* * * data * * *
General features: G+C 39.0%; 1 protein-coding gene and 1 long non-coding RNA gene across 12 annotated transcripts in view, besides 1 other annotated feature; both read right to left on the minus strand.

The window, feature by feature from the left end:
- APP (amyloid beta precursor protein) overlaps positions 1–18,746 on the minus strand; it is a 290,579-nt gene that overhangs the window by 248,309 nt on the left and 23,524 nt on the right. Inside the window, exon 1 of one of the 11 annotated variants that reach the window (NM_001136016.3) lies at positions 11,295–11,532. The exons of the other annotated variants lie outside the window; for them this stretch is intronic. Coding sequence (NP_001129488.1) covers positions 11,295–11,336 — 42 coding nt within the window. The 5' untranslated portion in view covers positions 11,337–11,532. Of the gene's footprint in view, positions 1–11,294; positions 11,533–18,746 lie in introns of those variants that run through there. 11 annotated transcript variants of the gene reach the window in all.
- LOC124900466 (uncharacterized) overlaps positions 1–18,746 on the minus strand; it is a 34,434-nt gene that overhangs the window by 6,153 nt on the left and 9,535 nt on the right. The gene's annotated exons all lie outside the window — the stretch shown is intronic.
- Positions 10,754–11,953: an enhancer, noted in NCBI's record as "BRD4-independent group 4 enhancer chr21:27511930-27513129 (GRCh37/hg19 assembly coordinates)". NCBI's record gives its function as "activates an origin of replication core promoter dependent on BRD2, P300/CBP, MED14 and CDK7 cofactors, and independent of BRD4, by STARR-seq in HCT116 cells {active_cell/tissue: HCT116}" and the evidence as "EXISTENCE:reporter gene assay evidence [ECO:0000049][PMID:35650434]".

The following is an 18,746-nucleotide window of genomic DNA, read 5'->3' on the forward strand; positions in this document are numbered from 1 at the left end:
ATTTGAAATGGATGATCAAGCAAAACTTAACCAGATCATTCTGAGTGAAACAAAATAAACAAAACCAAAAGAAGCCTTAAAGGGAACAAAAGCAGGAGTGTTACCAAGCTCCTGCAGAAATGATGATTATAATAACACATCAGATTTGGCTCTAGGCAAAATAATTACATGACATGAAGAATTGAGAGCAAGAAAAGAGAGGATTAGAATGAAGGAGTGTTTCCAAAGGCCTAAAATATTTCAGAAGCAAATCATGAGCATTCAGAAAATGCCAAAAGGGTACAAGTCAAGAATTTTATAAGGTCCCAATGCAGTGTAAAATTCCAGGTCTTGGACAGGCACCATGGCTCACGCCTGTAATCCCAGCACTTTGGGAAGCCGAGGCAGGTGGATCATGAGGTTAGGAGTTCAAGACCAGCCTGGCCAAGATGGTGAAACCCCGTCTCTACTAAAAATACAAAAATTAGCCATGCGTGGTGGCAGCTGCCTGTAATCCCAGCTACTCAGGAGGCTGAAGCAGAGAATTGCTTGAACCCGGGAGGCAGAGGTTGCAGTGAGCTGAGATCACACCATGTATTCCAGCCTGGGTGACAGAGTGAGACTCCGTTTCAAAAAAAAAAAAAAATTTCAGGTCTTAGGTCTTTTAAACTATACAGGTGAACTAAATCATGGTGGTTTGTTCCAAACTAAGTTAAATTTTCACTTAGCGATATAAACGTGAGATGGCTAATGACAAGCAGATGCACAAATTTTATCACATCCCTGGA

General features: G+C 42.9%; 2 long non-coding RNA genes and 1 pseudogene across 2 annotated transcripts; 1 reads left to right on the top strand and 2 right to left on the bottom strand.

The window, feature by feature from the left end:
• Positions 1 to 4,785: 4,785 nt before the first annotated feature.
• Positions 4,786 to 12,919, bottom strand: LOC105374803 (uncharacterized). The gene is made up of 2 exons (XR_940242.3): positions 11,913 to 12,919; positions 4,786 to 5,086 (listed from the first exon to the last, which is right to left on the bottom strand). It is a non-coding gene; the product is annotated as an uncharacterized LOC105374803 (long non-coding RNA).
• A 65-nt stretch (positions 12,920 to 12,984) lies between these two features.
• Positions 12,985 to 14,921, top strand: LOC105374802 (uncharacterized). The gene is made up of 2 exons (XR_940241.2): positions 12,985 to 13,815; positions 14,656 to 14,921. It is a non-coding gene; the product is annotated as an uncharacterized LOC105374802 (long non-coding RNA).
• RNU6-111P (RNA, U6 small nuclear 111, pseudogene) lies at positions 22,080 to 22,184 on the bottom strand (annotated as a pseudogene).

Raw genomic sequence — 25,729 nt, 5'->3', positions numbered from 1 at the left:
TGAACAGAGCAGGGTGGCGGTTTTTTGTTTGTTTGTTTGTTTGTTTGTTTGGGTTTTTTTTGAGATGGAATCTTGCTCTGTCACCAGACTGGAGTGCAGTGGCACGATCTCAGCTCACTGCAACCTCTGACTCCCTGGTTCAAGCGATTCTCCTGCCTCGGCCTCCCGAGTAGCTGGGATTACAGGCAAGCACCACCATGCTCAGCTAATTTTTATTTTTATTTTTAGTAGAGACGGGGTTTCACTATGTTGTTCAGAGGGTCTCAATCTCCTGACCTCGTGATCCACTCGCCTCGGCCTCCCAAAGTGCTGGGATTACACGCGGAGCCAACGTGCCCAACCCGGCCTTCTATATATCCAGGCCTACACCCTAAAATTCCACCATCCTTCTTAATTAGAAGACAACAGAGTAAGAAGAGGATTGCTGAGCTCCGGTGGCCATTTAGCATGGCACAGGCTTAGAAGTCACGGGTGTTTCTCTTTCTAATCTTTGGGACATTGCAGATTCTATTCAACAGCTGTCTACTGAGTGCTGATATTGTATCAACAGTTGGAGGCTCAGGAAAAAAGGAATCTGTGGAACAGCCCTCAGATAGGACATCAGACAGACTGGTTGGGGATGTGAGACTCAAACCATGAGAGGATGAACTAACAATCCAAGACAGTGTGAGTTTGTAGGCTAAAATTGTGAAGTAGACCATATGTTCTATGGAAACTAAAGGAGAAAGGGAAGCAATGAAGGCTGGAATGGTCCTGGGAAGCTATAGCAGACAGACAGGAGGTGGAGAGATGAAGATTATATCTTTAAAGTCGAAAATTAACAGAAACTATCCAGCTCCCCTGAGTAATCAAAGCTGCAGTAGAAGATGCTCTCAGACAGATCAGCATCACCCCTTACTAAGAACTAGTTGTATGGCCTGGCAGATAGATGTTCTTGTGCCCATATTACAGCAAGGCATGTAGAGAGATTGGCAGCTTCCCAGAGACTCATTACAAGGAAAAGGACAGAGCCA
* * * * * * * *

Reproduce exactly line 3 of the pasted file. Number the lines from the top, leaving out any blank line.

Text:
- APP (amyloid beta precursor protein) overlaps positions 1–18,746 on the minus strand; it is a 290,579-nt gene that overhangs the window by 248,309 nt on the left and 23,524 nt on the right. Inside the window, exon 1 of one of the 11 annotated variants that reach the window (NM_001136016.3) lies at positions 11,295–11,532. The exons of the other annotated variants lie outside the window; for them this stretch is intronic. Coding sequence (NP_001129488.1) covers positions 11,295–11,336 — 42 coding nt within the window. The 5' untranslated portion in view covers positions 11,337–11,532. Of the gene's footprint in view, positions 1–11,294; positions 11,533–18,746 lie in introns of those variants that run through there. 11 annotated transcript variants of the gene reach the window in all.